Clinton's Showdown Diplomacy Has Limits
BY facing down Haiti's ruling junta, President Clinton may have boosted his standing on the world stage and quieted his foreign policy critics in Washington - at least for now.
North Koreans, Bosnian Serbs, and other troublemakers for the United States have at least one example where Mr. Clinton's diplomacy set a tough deadline and stuck to it.
The many Republicans and some Democrats in Congress who plastered Clinton's Haiti policy as inept will likely slow their torrent of critical press releases.
But Clinton and his officials should savor their pearl of success, because in geopolitics success is often fleeting. Thousands of US troops entered a tense situation in Haiti yesterday, with a possibility for misunderstanding and casualties high. With weeks to go before the junta's scheduled Oct. 15 departure date, there is still a risk the agreement could disintegrate.
In his speech to the nation Sunday night, Clinton recognized as much, saying the operation ``still has its risks'' and that the US is sending soldiers into what is essentially harm's way.
It was hard, however, for the administration to completely conceal its delight. Secretary of State Warren Christopher, a man who is nothing if not sober, said, ``This is power in the service of diplomacy in one of the most convincing ways that I can recall.''
It was also brinkmanship. The invasion was prevented by the thinnest of margins - some 61 warplanes were already in the air and heading for Haitian targets when the deal was struck. If ex-President Carter had been less determined, or if Lt. Gen. Raoul Cedras and his Chief of Staff Brig. Gen. Phillipe Biamby had not somehow heard of the approaching armada and decided to fold, combat would have begun only hours after the departure of US negotiators.
The fitful nature of Clinton's Haiti policy in past months may well have been a factor in the Haitian junta's stubbornness.
Last year, a US warship loaded with troops intended to implement a previous, more-limited agreement retreated in the face of a mob on a Port-au-Prince dock. General Cedras may have really believed that the US fleet assembled off Haiti's shores would similarly retreat in the face of defiance. If so, he miscalculated badly.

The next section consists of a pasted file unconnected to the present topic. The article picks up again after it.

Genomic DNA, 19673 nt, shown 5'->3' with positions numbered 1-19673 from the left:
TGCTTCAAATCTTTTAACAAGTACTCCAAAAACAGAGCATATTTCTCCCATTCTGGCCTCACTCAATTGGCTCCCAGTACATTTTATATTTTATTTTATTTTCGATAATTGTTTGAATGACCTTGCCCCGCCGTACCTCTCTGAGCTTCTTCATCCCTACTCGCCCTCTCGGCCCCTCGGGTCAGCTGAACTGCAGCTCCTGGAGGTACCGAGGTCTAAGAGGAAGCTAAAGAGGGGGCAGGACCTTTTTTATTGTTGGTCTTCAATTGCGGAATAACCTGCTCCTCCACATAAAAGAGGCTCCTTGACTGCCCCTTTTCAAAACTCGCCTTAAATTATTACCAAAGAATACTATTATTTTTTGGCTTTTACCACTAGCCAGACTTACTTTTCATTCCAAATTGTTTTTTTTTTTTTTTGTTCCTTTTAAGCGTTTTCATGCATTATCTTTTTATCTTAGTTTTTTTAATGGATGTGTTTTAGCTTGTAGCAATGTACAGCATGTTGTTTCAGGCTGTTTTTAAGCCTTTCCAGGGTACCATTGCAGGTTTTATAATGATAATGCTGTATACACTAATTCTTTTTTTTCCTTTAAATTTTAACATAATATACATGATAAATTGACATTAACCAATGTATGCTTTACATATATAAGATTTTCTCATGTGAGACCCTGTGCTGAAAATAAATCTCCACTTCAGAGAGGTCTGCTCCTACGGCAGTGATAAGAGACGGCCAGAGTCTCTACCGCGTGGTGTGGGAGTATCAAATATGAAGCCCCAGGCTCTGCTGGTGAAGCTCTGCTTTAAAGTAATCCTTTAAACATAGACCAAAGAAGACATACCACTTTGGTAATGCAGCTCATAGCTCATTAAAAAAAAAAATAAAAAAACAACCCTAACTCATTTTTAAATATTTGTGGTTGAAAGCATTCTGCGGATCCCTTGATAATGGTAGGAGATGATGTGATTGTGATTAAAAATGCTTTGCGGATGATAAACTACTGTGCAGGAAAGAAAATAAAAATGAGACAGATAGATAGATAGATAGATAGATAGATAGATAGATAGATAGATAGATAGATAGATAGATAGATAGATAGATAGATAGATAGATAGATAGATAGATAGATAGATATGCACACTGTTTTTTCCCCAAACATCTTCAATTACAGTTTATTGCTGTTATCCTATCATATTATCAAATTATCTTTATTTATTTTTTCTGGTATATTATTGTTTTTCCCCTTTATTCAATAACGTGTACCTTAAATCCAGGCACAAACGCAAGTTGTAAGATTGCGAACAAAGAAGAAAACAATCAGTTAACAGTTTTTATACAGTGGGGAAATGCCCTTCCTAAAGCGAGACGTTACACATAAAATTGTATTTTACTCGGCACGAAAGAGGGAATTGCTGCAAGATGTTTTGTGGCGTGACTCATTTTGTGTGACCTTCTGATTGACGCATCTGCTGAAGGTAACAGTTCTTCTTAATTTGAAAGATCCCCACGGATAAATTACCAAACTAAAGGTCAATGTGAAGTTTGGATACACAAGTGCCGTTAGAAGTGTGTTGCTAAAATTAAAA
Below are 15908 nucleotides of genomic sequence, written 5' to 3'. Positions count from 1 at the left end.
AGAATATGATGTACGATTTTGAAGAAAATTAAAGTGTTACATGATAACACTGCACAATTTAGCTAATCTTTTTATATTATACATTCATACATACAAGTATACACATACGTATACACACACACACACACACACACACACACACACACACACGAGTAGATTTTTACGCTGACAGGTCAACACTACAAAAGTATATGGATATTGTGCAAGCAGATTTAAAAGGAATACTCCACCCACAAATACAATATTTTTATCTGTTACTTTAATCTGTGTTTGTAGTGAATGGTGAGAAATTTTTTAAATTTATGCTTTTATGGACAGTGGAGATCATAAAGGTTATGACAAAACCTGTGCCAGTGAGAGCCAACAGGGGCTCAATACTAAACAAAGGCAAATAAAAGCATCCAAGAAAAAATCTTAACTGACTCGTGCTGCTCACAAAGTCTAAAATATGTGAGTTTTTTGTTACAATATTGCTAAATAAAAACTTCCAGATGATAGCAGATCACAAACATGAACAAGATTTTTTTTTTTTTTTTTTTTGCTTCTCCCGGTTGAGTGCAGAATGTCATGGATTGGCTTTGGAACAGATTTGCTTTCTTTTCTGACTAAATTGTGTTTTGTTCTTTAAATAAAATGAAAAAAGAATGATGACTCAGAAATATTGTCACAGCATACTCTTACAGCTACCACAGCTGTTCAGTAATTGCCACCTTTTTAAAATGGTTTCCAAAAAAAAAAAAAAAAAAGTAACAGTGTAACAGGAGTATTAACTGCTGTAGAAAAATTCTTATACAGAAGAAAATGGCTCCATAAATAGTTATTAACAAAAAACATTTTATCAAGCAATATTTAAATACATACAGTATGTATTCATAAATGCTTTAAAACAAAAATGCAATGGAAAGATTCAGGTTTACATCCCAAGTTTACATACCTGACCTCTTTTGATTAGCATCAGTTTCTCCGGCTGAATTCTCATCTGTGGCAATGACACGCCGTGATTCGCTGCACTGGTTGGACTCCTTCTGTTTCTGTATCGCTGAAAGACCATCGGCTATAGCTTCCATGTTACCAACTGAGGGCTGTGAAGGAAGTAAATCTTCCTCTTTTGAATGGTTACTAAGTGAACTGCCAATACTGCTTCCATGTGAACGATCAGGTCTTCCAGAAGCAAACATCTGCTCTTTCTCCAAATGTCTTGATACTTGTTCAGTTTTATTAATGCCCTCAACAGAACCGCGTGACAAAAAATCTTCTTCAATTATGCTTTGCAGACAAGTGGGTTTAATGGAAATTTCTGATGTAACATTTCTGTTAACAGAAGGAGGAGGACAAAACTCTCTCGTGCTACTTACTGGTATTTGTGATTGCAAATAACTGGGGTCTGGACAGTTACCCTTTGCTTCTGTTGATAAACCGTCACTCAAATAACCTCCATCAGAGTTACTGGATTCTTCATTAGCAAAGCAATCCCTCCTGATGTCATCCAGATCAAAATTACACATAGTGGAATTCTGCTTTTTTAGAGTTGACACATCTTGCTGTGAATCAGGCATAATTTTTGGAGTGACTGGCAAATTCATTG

Though no US president orders troops into combat lightly, Haiti would have been an easy military target - and the Clinton administration needed to prove it can stand up somewhere. Now it faces tests in North Korea and Bosnia that are, in their own way, more important and difficult than the Haiti crisis. The administration's opponents in these tests may now calculate US resolve differently.
In North Korea, for example, Pyongyang's negotiating style is so prickly it can make Cedras look wishy-washy. Persuading the North Koreans to abandon their clandestine nuclear weapons program is one of the top US security priorities, however, and US officials believe they have made progress in that regard through a careful process of coaxing and prodding.
The latest glitch involves a North Korean desire to obtain replacement nuclear reactor technology from somewhere other than Russia, as the administration favors. If the US was seen as being unable to oust a handful of belligerent Latin American generals, it may have had an even harder time impressing on Pyongyang officials the seriousness of this and other US positions.
In Europe, US allies may now believe it more likely that Clinton will follow through on his promise to begin lifting the arms embargo on Bosnian Muslims Oct. 15 if Bosnian Serbs continue to shun a peace agreement. The US new-found sheen of credibility could help facilitate negotiations between Israel and Syria, and further dealings with that perennial US irritant, Cuban leader Fidel Castro Ruz.
Or the whole thing could fall apart in a few weeks. Somalia looms in the background as a reminder, a place where a spate of US casualties and a concerted reaction in Congress quickly exploded US policy and eroded the Clinton foreign-policy team's image.
After all, Haiti's leaders have already reneged on one agreement to leave their posts - the so-called Governors Island pact signed in July 1993.
The accord brought back by Mr. Carter and his fellow negotiators, Sen. Sam Nunn (D) of Georgia and retired Gen. Colin Powell, allows Cedras and his fellows some four weeks until they have to give up power.
That is plenty of time for obstinate generals to think up ways of attempting to avoid their fate.
US troops in Haiti will be operating in a demanding environment. Constrained by the fact that they are nominally working in concert with the Haitian military, they are likely to still face opposition and perhaps even sporadic gunfire. In some ways it would have been easier for the military to operate in a ''non-permissive environment'' - armed forces talk for a war zone.
At least then the mission and rules of engagement would have been clear.